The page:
Backyard Safety with Your Pet – The 101
How Pet Safe is Your Backyard?
Pennsylvania has always been a pet loving state, with statistics indicating that over half a million of us seek the companionship of a dog, cat, or other furry, spiny, or ‘slimy but friendly’ creature in our homes. Around 400,000 households have at least one dog vs 244,000 households with at least one kitty. Statistics also show that we love our yards; even city dwelling millennials dream of having a large home in the suburbs with a backyard lawn on which to have barbecues, socialize with friends, and play fetch with Fido.
If you are lucky enough to have a beautiful, spacious backyard, are you sure it is safe for your dog or cat? If you already know how to puppy proof your home, why not ensure the yard is just as safe?
Picking the Right Plants
Many pet owners are surprised to find out that common flowers such as azaleas, rhododendrons, many types of lily or daffodils, are toxic to cats and dogs, so much so that ingestion of just a small amount can cause symptoms such as vomiting, diarrhea, excessive drooling, and sometimes, even death. If you have bought a new house and are not sure about which plants are in the yard, help from a trusted gardener will enable you to weed out potential culprits.
Fencing Fido In
Dogs have a natural digging instinct and some might try to escape to the Great Outdoors if they are bored or alone in the yard or backyard. To stop this from happening make sure your fence is sturdy and that it reaches all the way down; flexible dogs are often able to worm their way out of even the smallest gap.
Bury chicken wire deep into the soil beneath the fence or better yet, consider building a stone or paved path between the fence and the grass, so your dog has no soil to dig up when escape is on his mind.
Another unsuspected danger for dogs in the yard is a gate that is easy to open. A self-closing system will ensure your pooch can’t just slide the latch to the side and escape. If you prefer a manual latch, make sure it is too difficult for your dog to manoeuvre.
If your dog is a digger, build him a little play area in your yard by digging up soil and filling it with sand. Place his favorite toys under the sand and watch him go!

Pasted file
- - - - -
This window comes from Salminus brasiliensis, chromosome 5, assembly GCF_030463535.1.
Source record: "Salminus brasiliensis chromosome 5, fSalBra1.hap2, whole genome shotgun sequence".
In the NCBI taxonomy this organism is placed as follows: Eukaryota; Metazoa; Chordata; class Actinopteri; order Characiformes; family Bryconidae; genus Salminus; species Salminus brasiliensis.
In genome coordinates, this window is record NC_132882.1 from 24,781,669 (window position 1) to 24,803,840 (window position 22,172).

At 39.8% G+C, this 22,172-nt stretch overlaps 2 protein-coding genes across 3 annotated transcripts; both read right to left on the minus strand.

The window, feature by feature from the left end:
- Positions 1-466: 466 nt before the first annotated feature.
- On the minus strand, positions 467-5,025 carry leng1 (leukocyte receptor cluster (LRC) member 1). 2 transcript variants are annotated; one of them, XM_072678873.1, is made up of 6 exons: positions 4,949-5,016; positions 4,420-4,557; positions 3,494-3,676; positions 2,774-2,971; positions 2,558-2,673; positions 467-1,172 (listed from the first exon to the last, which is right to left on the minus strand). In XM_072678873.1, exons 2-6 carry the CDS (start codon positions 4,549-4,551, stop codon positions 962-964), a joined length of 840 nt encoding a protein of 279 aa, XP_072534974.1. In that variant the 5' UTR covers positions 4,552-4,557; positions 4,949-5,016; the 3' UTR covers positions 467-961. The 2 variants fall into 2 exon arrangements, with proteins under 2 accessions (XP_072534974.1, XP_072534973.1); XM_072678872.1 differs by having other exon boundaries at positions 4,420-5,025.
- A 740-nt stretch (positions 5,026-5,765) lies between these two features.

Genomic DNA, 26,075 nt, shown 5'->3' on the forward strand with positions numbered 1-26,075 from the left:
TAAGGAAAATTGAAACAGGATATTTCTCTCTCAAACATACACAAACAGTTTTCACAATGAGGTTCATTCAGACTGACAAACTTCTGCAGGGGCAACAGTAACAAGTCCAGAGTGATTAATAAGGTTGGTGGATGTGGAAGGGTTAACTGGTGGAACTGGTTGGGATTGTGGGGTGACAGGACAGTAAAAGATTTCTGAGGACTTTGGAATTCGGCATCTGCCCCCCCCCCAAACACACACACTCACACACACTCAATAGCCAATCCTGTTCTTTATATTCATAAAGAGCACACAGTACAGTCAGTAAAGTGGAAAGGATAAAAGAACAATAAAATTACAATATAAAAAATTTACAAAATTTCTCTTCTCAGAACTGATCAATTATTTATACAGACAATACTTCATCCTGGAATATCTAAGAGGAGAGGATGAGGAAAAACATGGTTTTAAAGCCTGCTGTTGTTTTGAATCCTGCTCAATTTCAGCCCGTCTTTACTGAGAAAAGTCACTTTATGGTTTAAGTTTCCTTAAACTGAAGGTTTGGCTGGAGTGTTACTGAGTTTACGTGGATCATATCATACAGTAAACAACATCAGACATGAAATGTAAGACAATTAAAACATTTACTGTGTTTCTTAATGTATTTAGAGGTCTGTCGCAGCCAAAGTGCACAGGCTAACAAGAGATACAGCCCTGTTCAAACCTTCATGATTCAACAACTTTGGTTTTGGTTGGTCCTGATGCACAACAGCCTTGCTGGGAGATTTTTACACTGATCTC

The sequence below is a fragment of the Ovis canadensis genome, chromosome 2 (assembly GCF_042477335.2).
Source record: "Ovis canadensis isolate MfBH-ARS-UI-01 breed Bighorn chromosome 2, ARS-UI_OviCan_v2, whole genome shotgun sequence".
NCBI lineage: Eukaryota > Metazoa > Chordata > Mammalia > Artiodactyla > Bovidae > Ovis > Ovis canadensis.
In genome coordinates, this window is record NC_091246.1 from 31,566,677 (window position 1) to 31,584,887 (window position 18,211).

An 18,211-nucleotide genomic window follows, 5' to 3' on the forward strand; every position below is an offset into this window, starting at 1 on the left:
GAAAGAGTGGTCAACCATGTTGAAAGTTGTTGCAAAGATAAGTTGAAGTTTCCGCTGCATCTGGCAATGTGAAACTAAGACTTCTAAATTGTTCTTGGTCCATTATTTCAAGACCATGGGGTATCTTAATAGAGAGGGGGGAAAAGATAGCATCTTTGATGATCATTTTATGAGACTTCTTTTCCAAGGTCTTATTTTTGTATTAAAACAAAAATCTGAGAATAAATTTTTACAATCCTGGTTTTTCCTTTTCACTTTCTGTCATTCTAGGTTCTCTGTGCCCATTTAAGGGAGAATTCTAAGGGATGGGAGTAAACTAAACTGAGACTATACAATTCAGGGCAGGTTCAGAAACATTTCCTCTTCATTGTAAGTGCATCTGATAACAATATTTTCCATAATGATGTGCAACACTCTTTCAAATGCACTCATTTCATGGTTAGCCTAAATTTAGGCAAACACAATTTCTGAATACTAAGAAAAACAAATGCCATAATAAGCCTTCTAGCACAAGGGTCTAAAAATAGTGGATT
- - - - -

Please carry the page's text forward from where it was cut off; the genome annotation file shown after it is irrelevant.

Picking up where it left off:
Also, ensure that your dog isn’t digging because of boredom. Make sure he is physically and mentally challenged through exercise and Kong style toys and puzzles, which will keep him interested in more useful pursuits. Walk him regularly, even if he is a yard dog, to ensure mental stimulation and exploration! Hire a pet nanny if you can’t find time regularly!
Ticks, Fleas, Insects (and Snakes!)
Dogs and cats love to roll around in the grass, which means they can be bitten by insects or infested by ticks and fleas. The first priority is to keep the grass shortly mowed and clear of clutter.
Make sure your pets are protected with a pet-friendly flea and tick repellent that is free of harsh toxins such as pyrethoids, which have sadly caused too many pet deaths. Go with what your vet recommends and talk to them about natural possibilities.
Many dog and cat owners use diluted essential oils such as eucalyptus or peppermint to repel parasites, but be very careful, since some essential oils can cause harm. For instance, geranium and citrus oils can be dangerous for cats, while some oils (such as cedar, citronella or pennyroyal) should never be used on pregnant animals.
The one oil cats seem to be okay with is neem oil, which can be added to shampoo (one teaspoon of oil per cup of pet shampoo is usually okay, according to passhealthfoods.com).
For dogs, typical solutions contain around five drops of essential oils like geranium, lemon, or lavender, with one teaspoon of carrier oil. When rubbing the oils onto your pets, avoid the eyes, nose, mouth, genitals and anal area.
Neem juice and citrus essential oils are also excellent to spray on plants to repel insects, but if you have cats, avoid anything but neem in most cases.
Beware of the Sun
Dogs can suffer from heatstroke if let out in the sun too long. Unless your backyard has tall trees that can provide plenty of shade, build your dog a wooden dog house where he can hide from the burning UV rays during peak hours of sun.
Make sure there is a fresh bowl of water out and place his house far away from his ‘potty spot’.
For most Americans, a pet is as much a member of the family as humans are. Make sure their favorite place to lounge contains no toxins that can harm their health, and keep them inside to avoid the risk of loss or injury. Finally, adapt your yard to the seasons, making sure Fido or Kitty always have a cool spot to chill out in.
Photo by The Poodle Gang on Unsplash
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